A couple of weeks later, when I was breathing better, I ripped out the feathers. I also cut off the buttons in the central area. Then, I seized my new rickrack, cut little pieces to the same width as the squares (1" finished), applied Fray Check to the cut ends, and glued them onto selected squares. (There are also French knots on the squares).
I added large hand-stitches using embroidery floss, and in the outer borders, ebullient rick rack.
 The border rickrack is held in position with more big hand-stitches.
So it winds up being a happy piece! And there's nothing my mom loved more than happy. Of course, she liked everything I made. I was the luckiest daughter in the world.  I basked in her unconditional love, and still do.

This made me wonder what else I had used rickrack for in past.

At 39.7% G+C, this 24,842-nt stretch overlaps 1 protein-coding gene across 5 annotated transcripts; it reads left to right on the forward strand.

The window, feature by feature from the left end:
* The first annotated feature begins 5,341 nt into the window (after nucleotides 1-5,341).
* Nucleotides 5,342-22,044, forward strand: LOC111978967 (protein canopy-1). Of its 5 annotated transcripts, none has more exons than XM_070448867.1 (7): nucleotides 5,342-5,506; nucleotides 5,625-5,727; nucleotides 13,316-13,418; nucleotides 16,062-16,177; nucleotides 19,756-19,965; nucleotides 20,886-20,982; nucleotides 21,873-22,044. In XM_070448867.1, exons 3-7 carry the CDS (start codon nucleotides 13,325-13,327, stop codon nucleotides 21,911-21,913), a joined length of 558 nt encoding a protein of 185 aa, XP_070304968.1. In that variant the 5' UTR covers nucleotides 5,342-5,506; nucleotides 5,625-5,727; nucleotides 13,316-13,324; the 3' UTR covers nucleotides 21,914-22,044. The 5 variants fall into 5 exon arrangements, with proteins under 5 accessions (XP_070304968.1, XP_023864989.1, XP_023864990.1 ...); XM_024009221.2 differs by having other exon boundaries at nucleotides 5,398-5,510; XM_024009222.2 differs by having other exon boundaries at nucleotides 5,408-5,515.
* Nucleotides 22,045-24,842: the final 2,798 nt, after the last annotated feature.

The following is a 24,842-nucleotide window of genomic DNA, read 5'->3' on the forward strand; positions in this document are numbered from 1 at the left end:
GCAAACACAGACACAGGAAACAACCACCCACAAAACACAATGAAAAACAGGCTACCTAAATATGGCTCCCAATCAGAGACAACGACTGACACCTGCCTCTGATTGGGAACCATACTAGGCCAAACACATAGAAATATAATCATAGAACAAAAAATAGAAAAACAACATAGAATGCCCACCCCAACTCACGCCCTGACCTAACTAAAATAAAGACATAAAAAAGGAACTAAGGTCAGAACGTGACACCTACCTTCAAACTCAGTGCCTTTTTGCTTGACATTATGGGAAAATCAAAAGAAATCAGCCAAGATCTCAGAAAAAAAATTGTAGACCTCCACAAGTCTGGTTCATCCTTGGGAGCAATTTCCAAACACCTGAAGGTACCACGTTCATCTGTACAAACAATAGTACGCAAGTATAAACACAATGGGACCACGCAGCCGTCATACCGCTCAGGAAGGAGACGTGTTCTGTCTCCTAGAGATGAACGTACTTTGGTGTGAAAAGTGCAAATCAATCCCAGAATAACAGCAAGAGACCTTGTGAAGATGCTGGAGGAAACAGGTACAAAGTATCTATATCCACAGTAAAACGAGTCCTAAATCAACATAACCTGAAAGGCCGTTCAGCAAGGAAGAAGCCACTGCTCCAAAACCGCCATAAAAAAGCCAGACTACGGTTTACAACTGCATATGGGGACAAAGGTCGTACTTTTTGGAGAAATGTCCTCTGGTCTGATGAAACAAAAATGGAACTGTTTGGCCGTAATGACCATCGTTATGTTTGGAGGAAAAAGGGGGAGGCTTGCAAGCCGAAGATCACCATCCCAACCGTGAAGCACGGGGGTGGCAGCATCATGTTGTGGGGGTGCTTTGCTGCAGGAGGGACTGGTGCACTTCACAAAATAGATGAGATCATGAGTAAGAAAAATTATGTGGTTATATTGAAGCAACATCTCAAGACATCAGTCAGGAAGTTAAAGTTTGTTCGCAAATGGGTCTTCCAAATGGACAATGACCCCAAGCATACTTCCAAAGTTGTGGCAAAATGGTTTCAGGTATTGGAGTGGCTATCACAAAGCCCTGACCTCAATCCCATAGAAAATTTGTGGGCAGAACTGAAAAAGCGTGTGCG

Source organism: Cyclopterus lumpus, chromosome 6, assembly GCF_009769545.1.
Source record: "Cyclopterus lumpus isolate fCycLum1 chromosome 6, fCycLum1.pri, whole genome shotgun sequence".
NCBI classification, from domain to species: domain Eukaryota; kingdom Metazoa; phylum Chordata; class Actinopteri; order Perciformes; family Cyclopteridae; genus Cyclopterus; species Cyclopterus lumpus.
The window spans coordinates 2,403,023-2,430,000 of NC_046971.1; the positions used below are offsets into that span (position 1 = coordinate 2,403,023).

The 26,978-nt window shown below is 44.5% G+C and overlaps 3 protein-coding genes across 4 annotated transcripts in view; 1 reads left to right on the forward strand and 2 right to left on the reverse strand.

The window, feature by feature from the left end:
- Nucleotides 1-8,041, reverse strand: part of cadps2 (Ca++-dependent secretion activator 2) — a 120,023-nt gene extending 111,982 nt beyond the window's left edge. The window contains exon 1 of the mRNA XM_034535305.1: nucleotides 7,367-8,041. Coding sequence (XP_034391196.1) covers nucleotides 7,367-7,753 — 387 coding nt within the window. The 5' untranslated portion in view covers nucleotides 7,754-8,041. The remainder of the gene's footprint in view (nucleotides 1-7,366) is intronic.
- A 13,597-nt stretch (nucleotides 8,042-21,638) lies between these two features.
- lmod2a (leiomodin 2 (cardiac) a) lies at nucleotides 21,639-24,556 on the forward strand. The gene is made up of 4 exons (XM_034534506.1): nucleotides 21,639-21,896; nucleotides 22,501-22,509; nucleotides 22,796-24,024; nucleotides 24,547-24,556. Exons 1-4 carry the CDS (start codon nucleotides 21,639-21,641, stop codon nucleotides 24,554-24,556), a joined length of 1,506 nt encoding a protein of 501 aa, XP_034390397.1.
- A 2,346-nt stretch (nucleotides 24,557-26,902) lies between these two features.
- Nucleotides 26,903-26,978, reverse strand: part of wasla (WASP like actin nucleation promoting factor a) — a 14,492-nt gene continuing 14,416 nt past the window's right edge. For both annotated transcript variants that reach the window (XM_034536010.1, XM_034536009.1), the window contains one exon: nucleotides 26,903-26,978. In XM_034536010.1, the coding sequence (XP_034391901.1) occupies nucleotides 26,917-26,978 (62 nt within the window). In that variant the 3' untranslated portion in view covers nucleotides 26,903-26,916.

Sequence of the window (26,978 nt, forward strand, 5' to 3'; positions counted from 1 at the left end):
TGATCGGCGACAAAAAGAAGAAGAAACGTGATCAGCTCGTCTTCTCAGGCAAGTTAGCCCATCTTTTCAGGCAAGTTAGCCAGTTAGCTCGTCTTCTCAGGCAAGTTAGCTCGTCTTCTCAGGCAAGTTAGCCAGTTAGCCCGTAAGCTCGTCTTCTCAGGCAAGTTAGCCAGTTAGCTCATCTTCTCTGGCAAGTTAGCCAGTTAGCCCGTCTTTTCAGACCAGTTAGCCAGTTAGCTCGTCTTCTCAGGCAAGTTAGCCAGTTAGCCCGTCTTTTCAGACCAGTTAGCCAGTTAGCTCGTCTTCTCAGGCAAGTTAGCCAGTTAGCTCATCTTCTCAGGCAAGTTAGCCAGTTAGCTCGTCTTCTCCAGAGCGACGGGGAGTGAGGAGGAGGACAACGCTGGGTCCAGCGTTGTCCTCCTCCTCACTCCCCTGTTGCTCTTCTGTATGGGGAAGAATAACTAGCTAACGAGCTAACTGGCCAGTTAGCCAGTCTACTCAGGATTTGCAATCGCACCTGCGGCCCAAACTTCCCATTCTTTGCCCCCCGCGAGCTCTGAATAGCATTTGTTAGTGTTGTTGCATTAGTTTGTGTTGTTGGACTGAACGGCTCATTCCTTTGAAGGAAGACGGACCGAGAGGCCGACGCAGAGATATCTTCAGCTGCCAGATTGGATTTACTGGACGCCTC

I found this mixed media "100 Cups of Coffee on the Wall" quilt (blogged here), onto which I'd dipped lengths of rickrack into fabric stiffener, then stitched them to the left side of the quilt,
They're supposed to be caffeinated radiating energy lines....
I also used stiffened blue-and-silver, gold, and white rickrack as energy lines on this denim valentine brooch....

...and more white rick rack on the next one....

It's right above the silver bugle beads, below, held on with glue and pink transparent beads.
But wait, there's more!  I found this quilted linen cuff bracelet, blogged a couple of years ago, here. I used a huge, chunky rickrack as both embellishment....
 And, with the addition of a buckle, as the closure. I just poked a hole in it for the belt prong.
 The metal diamond embellishments are iron-on. That's a vintage button and polka dot silk in the yo yo, and the bracelet fabric is linen. I love all the textures, including the ridged rickrack.
Here's a denim vessel made from a torn pants leg. I circled the top with a piece of vintage lace that incorporated fancy embroidered twisted rickrack. 
Women of yore were ambitious with their rickrack. Someone crocheted, twisted, and knotted this trim by hand, no? Yes, those pink and white stripes in the middle are rickrack, wound together.